What will it take to bring school libraries back from the brink of budget extinction?

(Late addendum: Chicago’s Lack of School Libraries Sparks Dispute. [h/t: Resource Shelf])

“Huge Discussion” Triage

Through my Google Reader, there is a “huge discussion” among school librarians that has been brought to my attention. (Starts here, goes here and here, and onwards to here, and a nice summary of it all here). In talking with Buffy (The Unquiet Librarian) about it, I am now going to probably stick my nose into a debate I probably shouldn’t get involved in. However, I hope this offers the participants an objective third party assessment of the discussion.

I think the one thing that both sides of the argument should do is concede to two specific certain points.

First, there are school librarians who will (for whatever reason) not incorporate technology into their instruction and library environment. Their passion for books and their profession is not without merit, but it is not valid rationale in the current school library setting. It does not behoove the present educational parameters of teachers nor prepare students for their academic research future. They do their more technological colleagues no service by continuing to carry their educational Luddite ways. These librarians should take it upon themselves to find other library employment or be gently bumped from the field.

I’m sure some people will read this point as harsh and, well, it is. I’m sorry, but the people who hold this concept of school librarianship are in the wrong library field. School librarians have instructional access to students in their academic formative years, a crucial time in this information technology age, and it cannot (and should not) be wasted. It is not the unusual request of any parent that their child receive an education that prepares them for the world, including web tools and computer based research techniques. Today, such knowledge is a life skill of modern civilization.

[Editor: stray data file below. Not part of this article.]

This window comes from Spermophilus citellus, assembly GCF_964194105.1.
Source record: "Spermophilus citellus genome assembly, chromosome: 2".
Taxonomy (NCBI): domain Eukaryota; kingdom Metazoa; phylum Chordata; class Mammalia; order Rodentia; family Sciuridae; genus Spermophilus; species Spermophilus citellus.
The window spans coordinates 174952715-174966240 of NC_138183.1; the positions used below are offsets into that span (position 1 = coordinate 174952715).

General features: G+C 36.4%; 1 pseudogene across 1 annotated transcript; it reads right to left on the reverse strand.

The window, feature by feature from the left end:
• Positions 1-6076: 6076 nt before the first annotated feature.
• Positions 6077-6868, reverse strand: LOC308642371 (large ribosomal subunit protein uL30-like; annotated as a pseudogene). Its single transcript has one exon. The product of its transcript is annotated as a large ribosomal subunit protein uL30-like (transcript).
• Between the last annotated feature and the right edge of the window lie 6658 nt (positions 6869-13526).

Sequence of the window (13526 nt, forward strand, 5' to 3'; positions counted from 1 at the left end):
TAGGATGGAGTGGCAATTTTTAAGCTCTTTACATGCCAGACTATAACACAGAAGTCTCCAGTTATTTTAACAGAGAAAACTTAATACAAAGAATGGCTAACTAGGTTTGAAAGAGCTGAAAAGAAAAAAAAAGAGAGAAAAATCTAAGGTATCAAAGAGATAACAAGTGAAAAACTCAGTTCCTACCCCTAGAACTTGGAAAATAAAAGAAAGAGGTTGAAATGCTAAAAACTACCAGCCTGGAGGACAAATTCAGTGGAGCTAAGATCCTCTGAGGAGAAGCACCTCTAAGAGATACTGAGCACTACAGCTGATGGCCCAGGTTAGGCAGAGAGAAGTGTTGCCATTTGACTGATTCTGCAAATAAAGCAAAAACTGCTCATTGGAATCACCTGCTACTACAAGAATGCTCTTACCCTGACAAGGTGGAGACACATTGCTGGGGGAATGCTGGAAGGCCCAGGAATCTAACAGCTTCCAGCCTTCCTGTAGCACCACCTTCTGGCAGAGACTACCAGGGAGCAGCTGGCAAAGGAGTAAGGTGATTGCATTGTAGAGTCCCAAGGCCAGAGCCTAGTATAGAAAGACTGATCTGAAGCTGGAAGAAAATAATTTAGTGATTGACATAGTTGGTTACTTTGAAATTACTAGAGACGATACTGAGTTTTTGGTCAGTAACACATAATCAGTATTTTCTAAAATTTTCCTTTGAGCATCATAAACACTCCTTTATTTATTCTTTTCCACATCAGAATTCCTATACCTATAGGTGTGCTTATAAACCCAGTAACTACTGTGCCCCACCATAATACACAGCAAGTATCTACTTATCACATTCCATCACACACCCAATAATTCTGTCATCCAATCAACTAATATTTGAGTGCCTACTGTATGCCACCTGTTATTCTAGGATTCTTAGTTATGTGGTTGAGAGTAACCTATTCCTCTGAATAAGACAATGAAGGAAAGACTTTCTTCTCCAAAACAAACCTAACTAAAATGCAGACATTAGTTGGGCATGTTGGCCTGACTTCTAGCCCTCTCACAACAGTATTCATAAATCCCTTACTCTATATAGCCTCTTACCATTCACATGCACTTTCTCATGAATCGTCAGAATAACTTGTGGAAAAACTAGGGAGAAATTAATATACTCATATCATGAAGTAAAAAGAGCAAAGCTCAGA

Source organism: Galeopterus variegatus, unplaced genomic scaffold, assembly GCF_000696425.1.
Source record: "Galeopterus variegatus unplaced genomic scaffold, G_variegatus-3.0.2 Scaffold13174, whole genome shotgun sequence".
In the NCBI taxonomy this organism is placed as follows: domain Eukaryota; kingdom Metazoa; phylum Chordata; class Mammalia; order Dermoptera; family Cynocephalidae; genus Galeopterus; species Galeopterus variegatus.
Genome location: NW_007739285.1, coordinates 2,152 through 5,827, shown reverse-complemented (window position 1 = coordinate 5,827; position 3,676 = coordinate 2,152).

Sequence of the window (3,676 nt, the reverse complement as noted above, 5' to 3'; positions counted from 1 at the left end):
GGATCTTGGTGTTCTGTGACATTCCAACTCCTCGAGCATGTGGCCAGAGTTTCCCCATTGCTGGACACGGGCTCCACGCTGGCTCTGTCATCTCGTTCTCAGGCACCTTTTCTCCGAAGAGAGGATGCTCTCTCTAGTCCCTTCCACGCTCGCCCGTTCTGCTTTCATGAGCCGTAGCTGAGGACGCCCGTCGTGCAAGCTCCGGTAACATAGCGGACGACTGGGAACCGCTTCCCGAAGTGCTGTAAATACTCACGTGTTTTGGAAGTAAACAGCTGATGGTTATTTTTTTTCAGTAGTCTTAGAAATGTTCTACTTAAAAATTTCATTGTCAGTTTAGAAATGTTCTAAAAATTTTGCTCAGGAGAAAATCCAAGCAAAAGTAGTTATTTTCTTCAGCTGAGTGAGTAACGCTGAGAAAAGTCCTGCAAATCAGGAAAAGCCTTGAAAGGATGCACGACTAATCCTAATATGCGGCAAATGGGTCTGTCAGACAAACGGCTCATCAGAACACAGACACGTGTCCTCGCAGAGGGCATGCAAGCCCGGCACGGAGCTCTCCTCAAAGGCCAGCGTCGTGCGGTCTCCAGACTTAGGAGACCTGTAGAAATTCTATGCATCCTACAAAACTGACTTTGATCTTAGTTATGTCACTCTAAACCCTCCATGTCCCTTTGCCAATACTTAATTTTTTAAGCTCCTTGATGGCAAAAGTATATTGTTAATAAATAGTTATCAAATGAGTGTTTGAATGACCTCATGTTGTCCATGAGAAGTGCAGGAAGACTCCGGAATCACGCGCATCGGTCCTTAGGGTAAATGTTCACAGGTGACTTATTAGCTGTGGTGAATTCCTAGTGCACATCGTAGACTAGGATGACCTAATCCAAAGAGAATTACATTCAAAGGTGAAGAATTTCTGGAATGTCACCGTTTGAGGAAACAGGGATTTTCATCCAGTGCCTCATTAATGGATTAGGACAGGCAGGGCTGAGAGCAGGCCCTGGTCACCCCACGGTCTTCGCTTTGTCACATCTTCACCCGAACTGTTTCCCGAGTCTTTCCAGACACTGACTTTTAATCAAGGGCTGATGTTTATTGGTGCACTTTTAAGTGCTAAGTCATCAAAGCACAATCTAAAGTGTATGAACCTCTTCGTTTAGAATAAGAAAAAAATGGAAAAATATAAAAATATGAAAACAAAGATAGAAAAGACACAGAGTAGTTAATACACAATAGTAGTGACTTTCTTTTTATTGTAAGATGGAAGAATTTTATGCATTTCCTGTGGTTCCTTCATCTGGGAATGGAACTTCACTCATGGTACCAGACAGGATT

(For those still not convinced, let me ask this same issue another way: exactly how out of date would you like the treatments and techniques of your personal health care professionals to be at any given point in time? I’m going to guess they don’t all have to be cutting edge, but there is an expectation that they at least stay current.)

Second, there are school librarians who are ready and willing to learn but have not been able. Despite the vast amount of contact points (e.g. training, online, social sites, list servs, etc.), they have not been able to connect to the resources. Call it bad luck, bad karma, bad timing, missed chances, no opportunity to take advantage, lack of funding, lack of support; it just has not happened for these individuals. There might be some incredulity to such an assertion, but there must be a willingness to accept that these individuals have been lagging behind through no fault of their own. (From Blue Skunk Blog, I know there are people who are just trying to maintain order, nevermind teaching anything. My heart goes out to them and suggest they take a page from Joe Clark.)  In order to reach these librarians, it will involve a continuously widening publicity net and the unconditioned acceptance of these ‘lost sheep’ librarians. Bring them in, get them going with toolkits and how-to guides, and guide them through to the 2.0 promised land.

Now that we’ve eliminated the top and bottom groups in this conversation, the real debate for the center begins. This middle group of librarians, in various states of acceptance of training, technology, and implementation, are truly the ones at stake in this discussion. These are the librarians where the majority effort needs to be placed; and they also raise the most important questions in the discussion. Such as:

  • What will it take to get these middle people on board?
  • What will it take to get those board to be able to train, use, and instruct 2.0?
  • Do they have the support (“the buy-in”) from administration and faculty to make it work?
  • How can I encourage them to go the next step and use [insert whatever 2.0 thing]?
  • Is there an acceptable level of 2.0 use? (In other words, what’s a reasonable amount of web tools and resources that a school librarian should be offering to students.)
  • What is a fair amount of time for school librarians to catch up? (You can’t do this forever. There has to be a cutoff point.

(This last portion of questioning is more artfully covered by Carolyn Foote’s post, but I have the sinister ‘dooms day’ question at the end.)